Progress monitoring is something that can haunt you all year. In the past, I have felt like I was constantly scrambling at progress report time, trying to scrounge up data that I had taken to present on my reports. When I started out, I didn't think ahead to how I would compare this data over time to show the growth that I knew I was seeing. Now, I have realized that when I use the same tool each time I progress monitor, I can get a much better picture of how my students are learning and changing over time. Here are 5 tips for getting great progress monitoring data: 1. Be Consistent I think this one is pretty important.  When I am doing progress monitoring, I want it to be a snapshot that I can compare with another snapshot.  Whenever possible, I try to use the exact same items when progress monitoring. For story retelling or answering questions about stories, I try to stay consistent with the types of stories that I use.  For example, I may use a Fall Matt and Molly st...
Progress monitoring for articulation was something that I struggled with for a long time.  I never felt like I was comparing like data.  I would pull out a pack of articulation cards and take data on the words that came up.  I didn't write down the words, I just had plus and minus marks on my paper.  I would get a percentage for the sound, but not much more information. Two years ago, I started working on a system for myself to progress monitor articulation skills.  I wanted it to be easy for me to pick up and go with multiple students in a group, all working on different sounds.  I also wanted to be able to compare how students produced the same words over time.  I started with a few sounds, and it grew and grew.  With a little tweaking and putting in some fun new clipart for you, I think it is ready to share with everyone! Here is my Articulation Progress Monitoring Kit : This kit is really easy to put together and to use.  I started with a large three ring bin...
Many of you have asked where I got my visuals for conversation in my 5 Tips for SLPs Working with Students with ASD.   I have worked on these over the years, and I am ready to share them with you! Let's Have a Conversation is a packet that has helped me and the school social worker at my school give our students with ASD a way to learn how to have a very simple conversation. Using visuals and removable icons, we have expanded utterance length in our students and helped them to learn the skills needed to have a conversation. We try to do this during our peer support times with our SNAPs students (Students Need A Pal), but also practice with just ourselves and the students with ASD.  When we have SNAPs students, we have them ask the questions.  When they are not there, the social worker or I ask the questions. The questions are simple such as, "What is your favorite color?"  We give students a variety of options to choose from.  Sometimes, they may start...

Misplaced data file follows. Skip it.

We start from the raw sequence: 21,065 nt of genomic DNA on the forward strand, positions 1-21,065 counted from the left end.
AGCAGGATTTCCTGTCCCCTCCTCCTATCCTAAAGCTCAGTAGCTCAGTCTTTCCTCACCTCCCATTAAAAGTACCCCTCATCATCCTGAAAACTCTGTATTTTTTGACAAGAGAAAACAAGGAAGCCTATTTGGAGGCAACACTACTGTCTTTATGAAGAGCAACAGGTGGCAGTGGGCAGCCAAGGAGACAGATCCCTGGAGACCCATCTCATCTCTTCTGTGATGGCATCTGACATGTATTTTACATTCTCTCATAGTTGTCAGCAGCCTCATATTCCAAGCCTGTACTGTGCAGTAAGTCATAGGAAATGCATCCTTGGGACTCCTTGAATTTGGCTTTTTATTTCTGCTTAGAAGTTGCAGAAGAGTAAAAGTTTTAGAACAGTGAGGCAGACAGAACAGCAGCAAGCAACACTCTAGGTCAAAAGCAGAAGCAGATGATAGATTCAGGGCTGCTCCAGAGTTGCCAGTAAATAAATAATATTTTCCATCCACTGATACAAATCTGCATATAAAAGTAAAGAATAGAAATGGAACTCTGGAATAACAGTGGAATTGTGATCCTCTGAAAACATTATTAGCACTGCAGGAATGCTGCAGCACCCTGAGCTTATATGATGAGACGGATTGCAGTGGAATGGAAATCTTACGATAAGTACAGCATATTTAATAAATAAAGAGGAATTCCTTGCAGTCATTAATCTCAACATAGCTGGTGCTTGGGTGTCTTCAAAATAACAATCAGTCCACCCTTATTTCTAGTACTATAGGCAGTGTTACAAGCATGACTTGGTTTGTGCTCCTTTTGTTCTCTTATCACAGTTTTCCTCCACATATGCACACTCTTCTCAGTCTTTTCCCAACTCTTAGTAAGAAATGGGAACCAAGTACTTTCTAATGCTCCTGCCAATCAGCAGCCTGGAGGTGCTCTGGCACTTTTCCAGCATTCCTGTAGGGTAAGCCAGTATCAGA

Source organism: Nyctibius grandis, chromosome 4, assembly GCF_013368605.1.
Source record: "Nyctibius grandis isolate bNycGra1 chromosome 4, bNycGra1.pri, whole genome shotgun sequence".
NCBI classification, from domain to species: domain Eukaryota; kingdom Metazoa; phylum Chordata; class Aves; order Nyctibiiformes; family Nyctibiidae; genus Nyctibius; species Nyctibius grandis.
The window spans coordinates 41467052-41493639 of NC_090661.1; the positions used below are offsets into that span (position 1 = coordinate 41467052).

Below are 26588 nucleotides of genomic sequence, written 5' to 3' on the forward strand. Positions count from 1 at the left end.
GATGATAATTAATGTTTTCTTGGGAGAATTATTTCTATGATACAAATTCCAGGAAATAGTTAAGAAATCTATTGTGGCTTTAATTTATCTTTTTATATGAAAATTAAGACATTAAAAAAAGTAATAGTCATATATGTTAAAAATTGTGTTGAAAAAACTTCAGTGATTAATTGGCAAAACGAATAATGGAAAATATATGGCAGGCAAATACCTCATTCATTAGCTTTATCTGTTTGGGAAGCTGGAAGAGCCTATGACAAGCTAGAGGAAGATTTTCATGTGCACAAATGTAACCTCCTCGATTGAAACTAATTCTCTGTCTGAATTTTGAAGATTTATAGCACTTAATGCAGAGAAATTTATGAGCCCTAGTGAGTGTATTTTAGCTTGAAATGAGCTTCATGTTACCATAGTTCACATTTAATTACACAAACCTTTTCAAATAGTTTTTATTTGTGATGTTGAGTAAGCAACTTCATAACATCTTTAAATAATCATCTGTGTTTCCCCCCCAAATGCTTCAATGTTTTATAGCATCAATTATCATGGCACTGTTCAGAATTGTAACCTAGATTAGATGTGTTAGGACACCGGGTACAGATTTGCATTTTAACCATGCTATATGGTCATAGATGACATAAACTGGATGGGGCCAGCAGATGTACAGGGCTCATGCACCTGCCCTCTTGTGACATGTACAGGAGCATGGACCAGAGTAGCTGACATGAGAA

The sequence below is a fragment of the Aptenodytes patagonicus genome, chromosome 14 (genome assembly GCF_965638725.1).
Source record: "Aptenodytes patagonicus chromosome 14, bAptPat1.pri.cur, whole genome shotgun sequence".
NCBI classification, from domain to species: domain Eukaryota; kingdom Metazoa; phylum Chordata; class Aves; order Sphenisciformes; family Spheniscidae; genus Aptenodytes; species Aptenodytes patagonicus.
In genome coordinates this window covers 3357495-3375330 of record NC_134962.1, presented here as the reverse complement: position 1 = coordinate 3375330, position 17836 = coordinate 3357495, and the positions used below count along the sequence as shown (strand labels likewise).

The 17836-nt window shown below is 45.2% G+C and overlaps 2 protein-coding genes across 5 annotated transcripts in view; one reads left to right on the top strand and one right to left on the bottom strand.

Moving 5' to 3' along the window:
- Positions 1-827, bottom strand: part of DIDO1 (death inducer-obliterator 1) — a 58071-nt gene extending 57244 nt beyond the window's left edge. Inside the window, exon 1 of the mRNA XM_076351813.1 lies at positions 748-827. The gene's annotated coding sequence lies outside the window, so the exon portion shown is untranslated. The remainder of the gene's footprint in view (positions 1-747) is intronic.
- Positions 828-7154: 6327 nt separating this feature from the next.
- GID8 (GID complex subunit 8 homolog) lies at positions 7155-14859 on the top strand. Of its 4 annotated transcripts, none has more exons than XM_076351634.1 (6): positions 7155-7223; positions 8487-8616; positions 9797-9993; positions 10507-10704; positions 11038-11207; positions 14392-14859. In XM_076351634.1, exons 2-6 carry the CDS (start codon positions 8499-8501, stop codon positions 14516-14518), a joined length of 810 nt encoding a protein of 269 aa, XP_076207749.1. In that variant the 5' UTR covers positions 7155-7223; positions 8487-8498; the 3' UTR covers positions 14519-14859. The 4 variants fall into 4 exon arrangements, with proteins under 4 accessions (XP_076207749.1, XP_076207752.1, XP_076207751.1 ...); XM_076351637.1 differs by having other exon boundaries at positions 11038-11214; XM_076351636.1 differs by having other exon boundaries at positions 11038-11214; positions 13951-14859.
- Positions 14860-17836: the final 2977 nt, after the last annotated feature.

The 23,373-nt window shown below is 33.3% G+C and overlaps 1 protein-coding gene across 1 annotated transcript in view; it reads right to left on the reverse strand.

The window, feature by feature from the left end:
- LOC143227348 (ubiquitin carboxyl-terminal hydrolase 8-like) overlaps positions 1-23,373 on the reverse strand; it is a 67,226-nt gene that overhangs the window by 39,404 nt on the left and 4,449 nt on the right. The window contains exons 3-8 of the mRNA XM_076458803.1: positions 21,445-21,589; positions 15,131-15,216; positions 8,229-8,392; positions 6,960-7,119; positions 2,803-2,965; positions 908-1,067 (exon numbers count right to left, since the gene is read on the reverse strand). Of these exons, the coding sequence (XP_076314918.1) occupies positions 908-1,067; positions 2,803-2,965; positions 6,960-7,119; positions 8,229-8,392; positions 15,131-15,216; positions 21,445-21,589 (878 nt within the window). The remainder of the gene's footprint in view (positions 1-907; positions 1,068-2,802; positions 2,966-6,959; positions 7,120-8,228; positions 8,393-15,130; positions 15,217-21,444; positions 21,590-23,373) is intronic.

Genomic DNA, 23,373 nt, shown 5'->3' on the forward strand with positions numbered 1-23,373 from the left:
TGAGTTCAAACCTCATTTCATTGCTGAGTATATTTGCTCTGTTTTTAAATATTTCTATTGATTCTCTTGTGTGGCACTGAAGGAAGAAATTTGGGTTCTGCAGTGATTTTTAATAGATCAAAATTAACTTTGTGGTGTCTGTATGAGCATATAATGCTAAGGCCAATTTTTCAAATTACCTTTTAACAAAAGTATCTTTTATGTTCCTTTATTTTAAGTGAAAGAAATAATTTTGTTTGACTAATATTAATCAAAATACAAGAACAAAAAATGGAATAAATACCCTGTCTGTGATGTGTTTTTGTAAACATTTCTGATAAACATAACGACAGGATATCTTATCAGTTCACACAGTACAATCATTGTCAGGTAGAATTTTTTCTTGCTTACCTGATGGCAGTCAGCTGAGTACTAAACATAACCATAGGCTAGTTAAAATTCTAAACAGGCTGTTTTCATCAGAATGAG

With the end of the year here, I have been thinking a lot about what I have accomplished this year with my students.  This year I worked with four self-contained Autism Spectrum Disorder (ASD) classrooms.  This was a huge challenge for me simply because of the high number of students on my caseload with pretty high needs.  In reflecting on my year, I decided that I wanted to share some tips of things that helped me get through relatively unscathed. I have been working with kids with ASD for about 13 years now. During that time, I have picked up a lot of little tips and tricks to working with this population of students.  I have had some definite therapy fails and learned from those fails.  Luckily I work with some amazing people who have helped me learn along the way.  I have also been lucky enough to work in a district that has provided me some pretty awesome professional development training. Because of the help that I have received, I have developed some great tips that I want ...